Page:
234px-san_francisco_de_asis_svg-by-gui-bo-trabajo-propio-basado-en-pinturaIt was in the church of St Mary of the Angels that a momentous event took place in the life of St Francis. It took place in 1208 on the feast of St Matthias that was then celebrated on the 24th February. When the priest was reading the Gospel St Francis’ heart leapt within him. He became totally convinced that at last God had spoken to him. This time he spoke through the words of the scriptures.

“As you go out, proclaim that the kingdom of God is close at hand. Cure the sick, raise the dead, cleanse lepers, and cast out devils. You received without charge, give without charge. Provide yourself with no gold or silver, not even a few coppers for your purses, no haversack for your journey no spare tunic or footwear or staff, for the workman deserves his keep. Whatever town or village you go into, ask for someone trustworthy and stay with him until you leave. As you enter his house salute it, and if the house deserves it, let your peace descend upon it; if it does not, let your peace come back to you” (Matthew 10: 7-13).

As soon as the priest had explained the reading Francis threw away the garb of a hermit and dressed himself in a single grey robe with a rope around his waist instead of a belt. He cast aside his staff and kicked off his sandals ready to set out as ordered to proclaim the Good News that the Kingdom of God was close at hand. In those early days the cheapest cloth was undyed grey wool. That is why the first Franciscans came to be called Grey Friars. And that is why so many of the streets in our major towns and cities are to this day still called Grey Friars, in memory of those early mendicants who once made their homes there. Later, when cloth came to be dyed in the production process, they chose brown, as this was the cheapest dye available.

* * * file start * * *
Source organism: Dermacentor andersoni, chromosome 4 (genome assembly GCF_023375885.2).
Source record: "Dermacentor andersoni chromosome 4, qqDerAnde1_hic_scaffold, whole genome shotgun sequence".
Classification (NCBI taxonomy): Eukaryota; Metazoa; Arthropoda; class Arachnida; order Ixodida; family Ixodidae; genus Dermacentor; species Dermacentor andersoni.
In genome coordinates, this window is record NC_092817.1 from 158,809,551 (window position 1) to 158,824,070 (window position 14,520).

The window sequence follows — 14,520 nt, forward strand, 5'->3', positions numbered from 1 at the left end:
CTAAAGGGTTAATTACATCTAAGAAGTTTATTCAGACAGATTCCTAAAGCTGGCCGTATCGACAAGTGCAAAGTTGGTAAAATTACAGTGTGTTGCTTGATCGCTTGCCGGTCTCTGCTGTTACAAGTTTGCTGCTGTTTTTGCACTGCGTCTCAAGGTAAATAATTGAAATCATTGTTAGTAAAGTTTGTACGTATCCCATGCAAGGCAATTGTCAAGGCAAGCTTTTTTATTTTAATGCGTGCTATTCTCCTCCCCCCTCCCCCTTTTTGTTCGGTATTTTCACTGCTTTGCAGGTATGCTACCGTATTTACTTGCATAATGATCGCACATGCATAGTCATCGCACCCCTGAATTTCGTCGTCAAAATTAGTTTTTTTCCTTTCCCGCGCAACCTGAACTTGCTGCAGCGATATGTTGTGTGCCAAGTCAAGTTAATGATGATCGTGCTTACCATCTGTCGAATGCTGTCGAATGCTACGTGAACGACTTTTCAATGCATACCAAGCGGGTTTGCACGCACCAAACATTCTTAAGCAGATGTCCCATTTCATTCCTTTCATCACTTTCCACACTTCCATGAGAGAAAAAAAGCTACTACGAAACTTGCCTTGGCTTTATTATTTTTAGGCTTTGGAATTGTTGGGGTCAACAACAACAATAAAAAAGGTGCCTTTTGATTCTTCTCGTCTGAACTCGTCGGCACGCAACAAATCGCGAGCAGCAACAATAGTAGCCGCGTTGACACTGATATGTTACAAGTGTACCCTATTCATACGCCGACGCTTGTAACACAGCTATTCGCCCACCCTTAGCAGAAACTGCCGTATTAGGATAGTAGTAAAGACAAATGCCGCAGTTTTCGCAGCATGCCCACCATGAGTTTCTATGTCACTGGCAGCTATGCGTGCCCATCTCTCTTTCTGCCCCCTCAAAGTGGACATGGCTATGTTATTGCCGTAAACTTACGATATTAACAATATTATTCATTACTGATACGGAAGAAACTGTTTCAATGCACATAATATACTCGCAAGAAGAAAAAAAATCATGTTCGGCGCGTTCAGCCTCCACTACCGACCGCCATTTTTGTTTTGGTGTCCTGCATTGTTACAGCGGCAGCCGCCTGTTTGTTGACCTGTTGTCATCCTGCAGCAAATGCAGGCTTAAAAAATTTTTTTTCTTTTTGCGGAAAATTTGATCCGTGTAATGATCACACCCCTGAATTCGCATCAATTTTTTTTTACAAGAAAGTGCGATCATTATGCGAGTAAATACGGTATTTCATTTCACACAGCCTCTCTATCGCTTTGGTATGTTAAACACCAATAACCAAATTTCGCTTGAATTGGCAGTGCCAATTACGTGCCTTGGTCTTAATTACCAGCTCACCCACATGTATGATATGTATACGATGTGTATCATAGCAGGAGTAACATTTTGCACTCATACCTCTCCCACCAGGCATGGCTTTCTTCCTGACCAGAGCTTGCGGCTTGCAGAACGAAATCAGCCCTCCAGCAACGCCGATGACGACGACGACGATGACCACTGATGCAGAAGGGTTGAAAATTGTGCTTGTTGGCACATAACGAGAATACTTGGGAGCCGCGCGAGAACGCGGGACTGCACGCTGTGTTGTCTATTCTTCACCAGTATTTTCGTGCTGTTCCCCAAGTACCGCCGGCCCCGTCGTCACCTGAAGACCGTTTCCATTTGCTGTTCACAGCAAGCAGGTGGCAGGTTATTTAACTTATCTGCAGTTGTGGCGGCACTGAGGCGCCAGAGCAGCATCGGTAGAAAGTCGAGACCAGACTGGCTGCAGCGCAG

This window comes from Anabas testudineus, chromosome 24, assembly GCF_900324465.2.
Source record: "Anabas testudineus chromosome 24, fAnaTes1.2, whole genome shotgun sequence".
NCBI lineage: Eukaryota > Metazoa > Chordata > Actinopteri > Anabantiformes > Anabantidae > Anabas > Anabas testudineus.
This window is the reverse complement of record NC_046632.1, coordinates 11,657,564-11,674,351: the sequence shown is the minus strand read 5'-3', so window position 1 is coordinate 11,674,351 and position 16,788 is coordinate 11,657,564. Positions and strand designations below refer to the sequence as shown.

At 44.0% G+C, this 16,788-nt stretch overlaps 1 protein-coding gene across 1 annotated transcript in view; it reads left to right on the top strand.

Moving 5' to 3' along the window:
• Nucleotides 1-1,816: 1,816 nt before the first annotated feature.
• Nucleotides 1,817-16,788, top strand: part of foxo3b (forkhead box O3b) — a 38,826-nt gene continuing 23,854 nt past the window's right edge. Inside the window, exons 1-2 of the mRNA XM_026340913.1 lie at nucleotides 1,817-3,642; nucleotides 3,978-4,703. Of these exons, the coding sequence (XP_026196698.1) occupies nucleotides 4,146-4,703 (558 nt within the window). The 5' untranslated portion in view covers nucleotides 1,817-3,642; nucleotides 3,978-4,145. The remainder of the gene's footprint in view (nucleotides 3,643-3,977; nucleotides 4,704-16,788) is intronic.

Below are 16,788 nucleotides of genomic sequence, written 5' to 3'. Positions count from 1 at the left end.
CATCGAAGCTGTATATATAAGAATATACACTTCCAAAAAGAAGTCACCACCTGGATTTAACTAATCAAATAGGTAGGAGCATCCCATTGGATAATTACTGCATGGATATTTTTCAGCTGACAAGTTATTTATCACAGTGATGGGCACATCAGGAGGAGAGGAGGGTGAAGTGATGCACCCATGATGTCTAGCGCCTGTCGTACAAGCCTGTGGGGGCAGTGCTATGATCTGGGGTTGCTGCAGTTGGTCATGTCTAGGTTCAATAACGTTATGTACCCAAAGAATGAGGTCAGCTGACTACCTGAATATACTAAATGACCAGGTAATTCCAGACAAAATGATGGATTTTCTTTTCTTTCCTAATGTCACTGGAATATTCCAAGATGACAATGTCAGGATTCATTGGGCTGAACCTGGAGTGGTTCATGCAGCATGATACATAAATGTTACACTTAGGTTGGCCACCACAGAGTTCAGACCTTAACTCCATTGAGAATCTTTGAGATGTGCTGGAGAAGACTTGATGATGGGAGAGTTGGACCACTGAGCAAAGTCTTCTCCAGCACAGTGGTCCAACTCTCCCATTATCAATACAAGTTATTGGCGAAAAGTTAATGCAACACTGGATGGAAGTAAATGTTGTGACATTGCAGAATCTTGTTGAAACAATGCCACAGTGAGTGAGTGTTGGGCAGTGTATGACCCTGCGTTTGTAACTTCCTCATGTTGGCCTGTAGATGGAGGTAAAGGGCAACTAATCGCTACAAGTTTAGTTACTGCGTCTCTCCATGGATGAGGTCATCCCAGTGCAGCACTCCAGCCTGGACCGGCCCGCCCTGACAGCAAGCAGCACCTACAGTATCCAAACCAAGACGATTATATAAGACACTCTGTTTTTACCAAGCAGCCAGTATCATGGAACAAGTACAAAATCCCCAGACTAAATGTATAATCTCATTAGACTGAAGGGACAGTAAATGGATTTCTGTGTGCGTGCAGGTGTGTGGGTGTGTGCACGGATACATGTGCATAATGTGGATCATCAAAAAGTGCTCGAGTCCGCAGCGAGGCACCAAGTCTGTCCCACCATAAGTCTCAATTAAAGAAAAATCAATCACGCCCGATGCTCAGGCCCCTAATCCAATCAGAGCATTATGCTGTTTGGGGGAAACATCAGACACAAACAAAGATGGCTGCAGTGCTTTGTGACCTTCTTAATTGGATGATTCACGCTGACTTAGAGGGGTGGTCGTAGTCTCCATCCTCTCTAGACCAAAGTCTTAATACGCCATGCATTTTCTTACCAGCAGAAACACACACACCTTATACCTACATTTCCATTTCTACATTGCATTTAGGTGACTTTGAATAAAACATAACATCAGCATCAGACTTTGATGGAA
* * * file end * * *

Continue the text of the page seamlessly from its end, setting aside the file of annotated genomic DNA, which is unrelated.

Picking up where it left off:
Before he set out Francis asked the priest to explain the reading in a little more detail. He told Francis that this was precisely how Jesus had told his disciples how they ought to set out on their missionary journeys to proclaim that the Kingdom of God was close at hand. It may well be close at hand,  but it would only enter into the hearts and minds of those who freely chose to turn and open themselves to allow it in, or to use the biblical word – to those who chose to repent. When in his first sermon St Peter  proclaimed that Jesus had risen from the dead and was ready to fill everyone with the same Holy Spirit that had raised Jesus from the dead, the crowd asked what they were to do. They were told to repent. In future this would be the essence of the preaching of St Francis and his followers.

With these words ringing in his ears Francis set off to Assisi to do as he had been commanded. The last time he had gone into his home town it was to be ridiculed, laughed at and pelted with mud by the street urchins. Even his old cronies disowned him then as he was a beggar and no longer able to finance their ‘rave ups’ around the town. They had seen him disowned by his own father and mocked by his own brother Angelo who had offered to buy the sweat that poured off him as he struggled heaving heavy stones into place, as he strained every muscle to rebuild San Damiano. Three years on however, everything was different, nobody laughed any more. Now every body seemed to listen as he preached, not just in the market place, but by invitation in the Church of San Giorgio, where he first went to school and where he was first buried before the great Basilica of San Francesco was built as his mausoleum. In no time at all disciples flocked to follow him, important men too, who were well respected by everyone. Soon he was asked to preach in the Cathedral of San Rufino, where he inspired a certain teenage noble woman called Clare to leave home to join him, but that’s another story to be told later.